Journal of Aquatic Ecosystem Health

, Volume 5, Issue 3, pp 193–198 | Cite as

The influence of plants on concentration and fractionation of Zn, Pb, and Cu in salt marsh sediments (Tagus Estuary, Portugal)

  • Isabel Caçador
  • Carlos Vale
  • Fernando Catarino


Sediment cores were collected from two sites of the Tagus estuary salt marshes which differed in degree of metal contamination. At each site, six 60-cm-long cores were taken, three from a non-vegetated intertidal zone, and one from each of areas colonized by salt marsh plants, Spartina maritima, Halimione portulacoides and Arthrocnemum fruticosum, respectively. Total concentrations and concentrations in sequential extractions of Zn, Pb, and Cu were determined in several sediment layers. Sediment slices containing most of the roots (5–15-cm depth) were enriched in metals in comparison with other depths in the core and with non-vegetated cores. Additionally, metals in sediment slices with roots were preferentially linked to the residual fraction. These results are evidence that aquatic plant roots can have a strong influence on metal concentration and speciation in sediments. Since metals become immobilized in vegetated sediments, the preservation of salt marshes or the creation of artificial wetlands could be considered as an efficient natural means for maintaining ecosystem health or restoring ecosystem quality.

Key words

metals availability ecosystem restoration 


Unable to display preview. Download preview PDF.

Unable to display preview. Download preview PDF.


  1. Alloway, B. J., 1990. Soil process and the behavior of metals. In: B. J. Alloway (ed.), Heavy Metals in Soils. pp. 7–27. John Wiley & Sons, Inc., New York.Google Scholar
  2. Armstrong, W., S. H. F. W. Justin, P. M. Beckett & S. Lythe, 1991. Root adaptation to soil waterlogging. Aq. Bot. 39: 57–73.Google Scholar
  3. Caçador, I., C. Vale & F. Catarino, 1993. Effects of plants on the accumulation of Zn, Pb, Cu and Cd in sediments of the Tagus estuary salt marshes, Portugal. In: J.-P. Vernet (ed.), Environnnental Contamination. pp. 355–364. Elsevier Science PublisherB. V., Amsterdam.Google Scholar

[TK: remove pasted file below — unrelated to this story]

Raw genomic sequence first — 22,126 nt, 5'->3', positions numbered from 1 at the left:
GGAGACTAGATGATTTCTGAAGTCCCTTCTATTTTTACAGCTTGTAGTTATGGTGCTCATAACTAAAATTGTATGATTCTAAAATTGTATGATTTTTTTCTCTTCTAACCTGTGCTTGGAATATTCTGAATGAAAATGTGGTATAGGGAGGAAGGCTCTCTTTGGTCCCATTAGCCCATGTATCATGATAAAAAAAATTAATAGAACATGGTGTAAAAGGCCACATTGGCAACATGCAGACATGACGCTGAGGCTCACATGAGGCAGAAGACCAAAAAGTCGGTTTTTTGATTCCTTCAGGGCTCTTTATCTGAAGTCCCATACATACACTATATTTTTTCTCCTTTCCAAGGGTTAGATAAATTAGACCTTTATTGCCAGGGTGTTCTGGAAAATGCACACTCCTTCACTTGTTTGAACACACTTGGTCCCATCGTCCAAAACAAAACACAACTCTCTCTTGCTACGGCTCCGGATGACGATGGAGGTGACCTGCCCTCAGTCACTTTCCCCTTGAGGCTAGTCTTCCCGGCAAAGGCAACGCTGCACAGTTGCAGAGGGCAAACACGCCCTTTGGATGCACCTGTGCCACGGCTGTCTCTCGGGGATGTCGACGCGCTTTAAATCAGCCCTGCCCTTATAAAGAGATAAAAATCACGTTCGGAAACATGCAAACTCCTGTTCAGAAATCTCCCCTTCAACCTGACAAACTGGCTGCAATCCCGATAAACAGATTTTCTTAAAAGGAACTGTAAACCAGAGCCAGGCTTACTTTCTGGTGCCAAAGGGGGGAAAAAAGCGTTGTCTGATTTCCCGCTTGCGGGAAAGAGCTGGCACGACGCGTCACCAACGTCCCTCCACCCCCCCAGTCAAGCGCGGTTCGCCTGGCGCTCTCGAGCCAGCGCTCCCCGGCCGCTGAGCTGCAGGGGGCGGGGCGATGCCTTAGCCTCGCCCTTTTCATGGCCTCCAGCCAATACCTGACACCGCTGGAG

4. Caçador, I., 1994. Accumulaçäó e retençäo de metals pesados nos sapais do Estuário do Tejo, Tese de Doutoramento. Universidade de Lisboa, Lisboa, 142 pp.Google Scholar
  5. Chenhall, B. E., I. Yassini & B. J. Jones, 1992. Heavy metal concentration in lagoonal saltmarsh species, Ilhawarra region, southeastern Australia. Sci. Tot. Environ. 125: 203–225.Google Scholar
  6. Ernst, W. H. O., 1990. Ecophysiology of plants in waterlogged and flooded environments. Aq. Bot. 38: 73–90.Google Scholar
  7. Madureira, M. J., C. Vale & M. L. Gonçalves, 1994. Sulphur biogeochemistry in Tagus estuary salt-marshes, Portugal. In: S. P. Varnavas (ed.), Proc. Int. Conf. Heavy Metals in the Environment, Delphi, Greece, pp. 278–280. CEP Consultants, Edinburgh.Google Scholar
  8. Martin, J. M., P. Nirel & A. J. Thomas, 1987. Sequential extraction techniques: Promises and problems. Mar. Chem. 22: 313–341.Google Scholar
  9. Morel, J. L., M. Mench & A. Guckert, 1986. Measurement of Pb2+, Cu2+ and Cd2+ binding with mucilage exudates from maize (Zea mays L.) roots. Biol. Fertil. Soils 2: 29–34.Google Scholar
  10. Otte, M. L., J. Rozema, L. Koster, M. S. Haarsma & R. A. Broekman, 1989. Iron plaque on roots of Aster tripolium L.: Interaction with zinc uptake. New Phytol. 111: 309–317.Google Scholar
  11. Otte, R., 1991. Heavy Metals and Arsenic in Vegetation of Salt Marshes and Foodplains. PhD Thesis, Vrije Universiteit, Amsterdam, 160 pp.Google Scholar
  12. Rozema, J., R. Otte, R. A. Broekman & H. Punte, 1985. Accumulation of heavy metals in estuarine salt marsh sediment and uptake of heavy metals by salt marsh halophytes In: T. Lekkas (ed.), Proc. Int. Conf. Heavy Metals in the Environment, Athens 1. pp. 545–547. CEP Consultants, Edinburgh.Google Scholar
  13. Tessier, A., P. G. C. Campbell & M. Bisson, 1979. Sequential extraction procedure of the speciation of particulate trace metals. Anal. Chem. 51: 844–851.Google Scholar
  14. Tinker, P. B. & P. B. Barraclough, 1988. Root Soil Interactions. In: O. Hutzinger (ed.), Reactions and Processes, 2: Part D. pp. 154–171. Springer-Verlag, Berlin.Google Scholar
  15. Vale, C., 1990. Temporal variations of particulate metals in the Tagus river estuary. Sci Tot. Environ. 97/98: 137–154.Google Scholar
  16. Vale, C., F. Catarino, C. Cortesão & M. I. Caçador, 1990. Presence of metal-rich rhizoconcretions on the roots of Spartina maritima from the salt marshes of the Tagus estuary, Portugal. Sci. Tot. Environ. 97/98: 617–626.Google Scholar

Copyright information

© Kluwer Academic Publishers 1996

Authors and Affiliations

  • Isabel Caçador
    • 1
  • Carlos Vale
    • 2
    • 1
  • Fernando Catarino
    • 1
  1. 1.Institute of Oceanography, Faculty of SciencesUniversity of Lisbon, Rua Ernesto VasconcelosLisboaPortugal
  2. 2.Portuguese Institute for Maritime ResearchLisboaPortugal

Personalised recommendations